assault rifle.jpg
State gun control advocates are still trying to bury these
Tragic as it was, the cold-blooded drive-by shooting of Officer Timothy Brenton over the weekend

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Will a Cold-Blooded Cop-Killing Convince Legislators to Ban Assault Weapons?

assault rifle.jpg
State gun control advocates are still trying to bury these
Tragic as it was, the cold-blooded drive-by shooting of Officer Timothy Brenton over the weekend handed supporters of a proposed state assault weapons ban with a compelling case to take to Olympia. Even though police say they have not yet determined what weapon was used, Ralph Fascitelli, president of Washington CeaseFire, says he plans to cite Brenton's murder when lobbying for the bill in the next legislative session.

"Maybe this particular [police victim] wasn't killed with an assault weapon, but the next one maybe will be," Fascitelli says, adding that police safety was a key reason that automatic weapons were banned decades ago and that the International Association of Police Chiefs supports a ban on military-style semiautomatic weapons today.

Former Seattle police chief Gil Kerlikowske, now the nation's drug czar, was a prominent supporter of the federal assault weapons ban that expired under President George W. Bush. Asked whether the Seattle Police Department, under Interim Chief John Diaz, might now speak out in favor of a state ban, spokesperson Sean Whitcomb says: "There may certainly be a time and place for this."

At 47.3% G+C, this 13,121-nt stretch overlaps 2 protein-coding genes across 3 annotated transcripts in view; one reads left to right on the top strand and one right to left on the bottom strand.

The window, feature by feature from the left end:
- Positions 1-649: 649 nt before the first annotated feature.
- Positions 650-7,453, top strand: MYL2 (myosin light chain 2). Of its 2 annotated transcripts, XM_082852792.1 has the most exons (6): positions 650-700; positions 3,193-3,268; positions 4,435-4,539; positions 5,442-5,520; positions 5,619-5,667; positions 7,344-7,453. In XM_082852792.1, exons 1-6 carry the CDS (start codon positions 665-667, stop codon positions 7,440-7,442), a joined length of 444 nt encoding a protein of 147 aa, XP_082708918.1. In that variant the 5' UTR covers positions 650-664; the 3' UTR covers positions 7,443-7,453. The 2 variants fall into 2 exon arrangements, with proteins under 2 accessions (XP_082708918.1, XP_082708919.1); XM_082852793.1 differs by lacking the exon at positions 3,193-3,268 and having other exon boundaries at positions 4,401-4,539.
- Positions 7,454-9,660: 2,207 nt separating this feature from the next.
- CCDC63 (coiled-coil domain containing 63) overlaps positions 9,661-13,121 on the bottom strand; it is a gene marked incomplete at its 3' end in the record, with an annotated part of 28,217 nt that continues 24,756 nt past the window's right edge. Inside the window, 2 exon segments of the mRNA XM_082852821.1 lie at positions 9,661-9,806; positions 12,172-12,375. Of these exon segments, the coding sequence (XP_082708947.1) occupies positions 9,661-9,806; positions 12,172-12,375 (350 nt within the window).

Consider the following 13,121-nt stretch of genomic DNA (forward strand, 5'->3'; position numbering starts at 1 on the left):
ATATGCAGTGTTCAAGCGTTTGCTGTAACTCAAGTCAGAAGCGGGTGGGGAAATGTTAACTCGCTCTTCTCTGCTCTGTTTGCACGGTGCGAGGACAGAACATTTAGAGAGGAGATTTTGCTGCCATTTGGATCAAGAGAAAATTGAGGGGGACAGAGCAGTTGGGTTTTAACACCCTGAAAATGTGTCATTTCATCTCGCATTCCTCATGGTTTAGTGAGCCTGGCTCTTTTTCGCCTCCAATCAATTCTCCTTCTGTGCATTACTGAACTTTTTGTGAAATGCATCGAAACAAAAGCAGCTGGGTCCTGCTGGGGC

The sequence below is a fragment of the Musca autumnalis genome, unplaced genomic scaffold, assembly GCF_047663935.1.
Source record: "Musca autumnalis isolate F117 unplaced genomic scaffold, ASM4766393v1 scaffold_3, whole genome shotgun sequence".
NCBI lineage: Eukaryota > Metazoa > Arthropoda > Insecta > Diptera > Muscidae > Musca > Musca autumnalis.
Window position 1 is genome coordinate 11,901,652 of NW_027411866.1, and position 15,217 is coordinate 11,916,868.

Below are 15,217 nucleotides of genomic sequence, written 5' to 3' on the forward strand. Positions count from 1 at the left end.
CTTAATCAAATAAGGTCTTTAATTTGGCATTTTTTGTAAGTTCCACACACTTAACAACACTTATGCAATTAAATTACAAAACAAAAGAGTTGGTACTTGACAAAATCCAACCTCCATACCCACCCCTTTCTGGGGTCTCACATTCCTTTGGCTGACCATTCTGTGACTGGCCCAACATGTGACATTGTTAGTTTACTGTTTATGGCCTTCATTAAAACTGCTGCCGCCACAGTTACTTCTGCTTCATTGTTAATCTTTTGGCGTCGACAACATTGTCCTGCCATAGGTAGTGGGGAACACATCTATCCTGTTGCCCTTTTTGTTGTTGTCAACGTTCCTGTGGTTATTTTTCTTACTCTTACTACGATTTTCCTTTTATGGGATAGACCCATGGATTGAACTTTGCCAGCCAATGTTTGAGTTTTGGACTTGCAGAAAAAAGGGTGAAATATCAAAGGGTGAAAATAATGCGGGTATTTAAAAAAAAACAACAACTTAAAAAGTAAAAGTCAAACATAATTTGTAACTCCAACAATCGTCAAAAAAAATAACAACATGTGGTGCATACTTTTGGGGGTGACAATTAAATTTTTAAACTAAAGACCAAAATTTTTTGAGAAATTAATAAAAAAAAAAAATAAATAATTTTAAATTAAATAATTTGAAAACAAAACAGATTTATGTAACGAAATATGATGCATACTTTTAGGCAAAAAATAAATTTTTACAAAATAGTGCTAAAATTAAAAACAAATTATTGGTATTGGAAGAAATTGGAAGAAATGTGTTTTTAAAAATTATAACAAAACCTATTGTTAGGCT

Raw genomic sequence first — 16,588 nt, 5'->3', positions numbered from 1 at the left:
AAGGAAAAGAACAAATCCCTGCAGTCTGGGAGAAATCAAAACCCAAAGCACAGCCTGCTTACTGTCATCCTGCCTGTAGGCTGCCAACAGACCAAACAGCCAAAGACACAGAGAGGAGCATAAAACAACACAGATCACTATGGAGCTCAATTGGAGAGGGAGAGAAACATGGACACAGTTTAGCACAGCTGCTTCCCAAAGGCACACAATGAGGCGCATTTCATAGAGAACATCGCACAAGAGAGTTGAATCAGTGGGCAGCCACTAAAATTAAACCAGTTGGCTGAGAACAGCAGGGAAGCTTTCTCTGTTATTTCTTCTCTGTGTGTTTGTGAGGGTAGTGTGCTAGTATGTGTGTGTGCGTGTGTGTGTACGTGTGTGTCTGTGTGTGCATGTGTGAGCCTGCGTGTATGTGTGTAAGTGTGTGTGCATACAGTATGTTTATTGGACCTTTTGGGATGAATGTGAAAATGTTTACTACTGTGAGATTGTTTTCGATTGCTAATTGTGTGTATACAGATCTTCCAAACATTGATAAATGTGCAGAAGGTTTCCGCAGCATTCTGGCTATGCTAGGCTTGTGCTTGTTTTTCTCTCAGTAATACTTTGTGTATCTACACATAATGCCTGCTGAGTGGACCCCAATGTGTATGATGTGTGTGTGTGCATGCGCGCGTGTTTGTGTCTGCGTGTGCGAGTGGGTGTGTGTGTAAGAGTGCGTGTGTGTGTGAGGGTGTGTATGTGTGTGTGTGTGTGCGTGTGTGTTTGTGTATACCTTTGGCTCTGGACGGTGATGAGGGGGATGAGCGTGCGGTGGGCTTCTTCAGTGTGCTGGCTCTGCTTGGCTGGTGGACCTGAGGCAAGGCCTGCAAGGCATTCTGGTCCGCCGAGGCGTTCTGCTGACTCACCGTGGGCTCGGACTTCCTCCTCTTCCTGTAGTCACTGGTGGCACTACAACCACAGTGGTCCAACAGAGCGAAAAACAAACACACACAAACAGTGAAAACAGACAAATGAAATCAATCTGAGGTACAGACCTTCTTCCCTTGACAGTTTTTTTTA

The planned state legislation already has some traction. Family and friends of Aaron Sullivan, a teen killed by another teen with an assault rifle in Leschi over the summer, have been actively organizing on its behalf. The bill was brought up at a memorial for Sullivan held on Sunday by his family and CeaseFire. And the teen's murder has brought new support for gun control in the African American community, according to Fascitelli. Sullivan's mother is African American, and a well known educational consultant and administrator at Seattle Community College.

Still, gun control advocates have tried to pass an assault weapons ban several times before in this state--and failed--even after shocking shootings that you would think would have made it a slam dunk. In 1994, for instance, a bill went down despite the killing of a Ballard High School student with a semiautomatic. As usual, the NRA has been a potent political force in blocking such legislation.

Fascitelli says he believes the timing may be right this year because of a number of sympathetic legislators, including Adam Kline (D-Seattle) and others on the Senate Commerce Committee, where the bill will be introduced. But he says it's powerful House Speaker Frank Chopp that will determine its fate. "If Chopp gets behind it, it will pass. If he doesn't, it won't."

A call to Chopp's spokesperson for comment has not yet been returned.

 
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